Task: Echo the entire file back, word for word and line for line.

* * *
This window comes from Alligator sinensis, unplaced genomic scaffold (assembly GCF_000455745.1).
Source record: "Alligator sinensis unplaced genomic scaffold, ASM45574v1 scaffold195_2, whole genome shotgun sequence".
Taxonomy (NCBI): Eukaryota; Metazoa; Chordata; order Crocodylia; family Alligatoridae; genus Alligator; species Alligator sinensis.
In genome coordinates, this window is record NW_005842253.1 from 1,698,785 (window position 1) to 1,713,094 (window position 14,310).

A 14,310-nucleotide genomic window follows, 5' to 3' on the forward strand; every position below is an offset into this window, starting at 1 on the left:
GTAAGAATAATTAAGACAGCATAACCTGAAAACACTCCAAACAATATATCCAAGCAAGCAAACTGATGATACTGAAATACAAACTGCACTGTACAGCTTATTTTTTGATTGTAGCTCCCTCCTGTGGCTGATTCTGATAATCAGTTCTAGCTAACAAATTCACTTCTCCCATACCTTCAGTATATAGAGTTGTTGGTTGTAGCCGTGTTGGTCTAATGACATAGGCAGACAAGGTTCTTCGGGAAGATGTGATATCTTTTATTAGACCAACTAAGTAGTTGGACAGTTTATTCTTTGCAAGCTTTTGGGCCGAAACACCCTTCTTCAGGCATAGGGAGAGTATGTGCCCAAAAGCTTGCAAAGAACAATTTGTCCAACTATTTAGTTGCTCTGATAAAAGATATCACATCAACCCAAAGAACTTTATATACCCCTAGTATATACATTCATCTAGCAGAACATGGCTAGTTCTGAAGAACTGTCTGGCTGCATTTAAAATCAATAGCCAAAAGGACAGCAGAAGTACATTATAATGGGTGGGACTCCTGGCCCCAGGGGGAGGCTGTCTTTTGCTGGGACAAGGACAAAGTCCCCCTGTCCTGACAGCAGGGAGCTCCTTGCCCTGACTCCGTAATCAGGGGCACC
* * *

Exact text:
This window comes from Alligator sinensis, unplaced genomic scaffold (assembly GCF_000455745.1).
Source record: "Alligator sinensis unplaced genomic scaffold, ASM45574v1 scaffold195_2, whole genome shotgun sequence".
Taxonomy (NCBI): Eukaryota; Metazoa; Chordata; order Crocodylia; family Alligatoridae; genus Alligator; species Alligator sinensis.
In genome coordinates, this window is record NW_005842253.1 from 1,698,785 (window position 1) to 1,713,094 (window position 14,310).

A 14,310-nucleotide genomic window follows, 5' to 3' on the forward strand; every position below is an offset into this window, starting at 1 on the left:
GTAAGAATAATTAAGACAGCATAACCTGAAAACACTCCAAACAATATATCCAAGCAAGCAAACTGATGATACTGAAATACAAACTGCACTGTACAGCTTATTTTTTGATTGTAGCTCCCTCCTGTGGCTGATTCTGATAATCAGTTCTAGCTAACAAATTCACTTCTCCCATACCTTCAGTATATAGAGTTGTTGGTTGTAGCCGTGTTGGTCTAATGACATAGGCAGACAAGGTTCTTCGGGAAGATGTGATATCTTTTATTAGACCAACTAAGTAGTTGGACAGTTTATTCTTTGCAAGCTTTTGGGCCGAAACACCCTTCTTCAGGCATAGGGAGAGTATGTGCCCAAAAGCTTGCAAAGAACAATTTGTCCAACTATTTAGTTGCTCTGATAAAAGATATCACATCAACCCAAAGAACTTTATATACCCCTAGTATATACATTCATCTAGCAGAACATGGCTAGTTCTGAAGAACTGTCTGGCTGCATTTAAAATCAATAGCCAAAAGGACAGCAGAAGTACATTATAATGGGTGGGACTCCTGGCCCCAGGGGGAGGCTGTCTTTTGCTGGGACAAGGACAAAGTCCCCCTGTCCTGACAGCAGGGAGCTCCTTGCCCTGACTCCGTAATCAGGGGCACC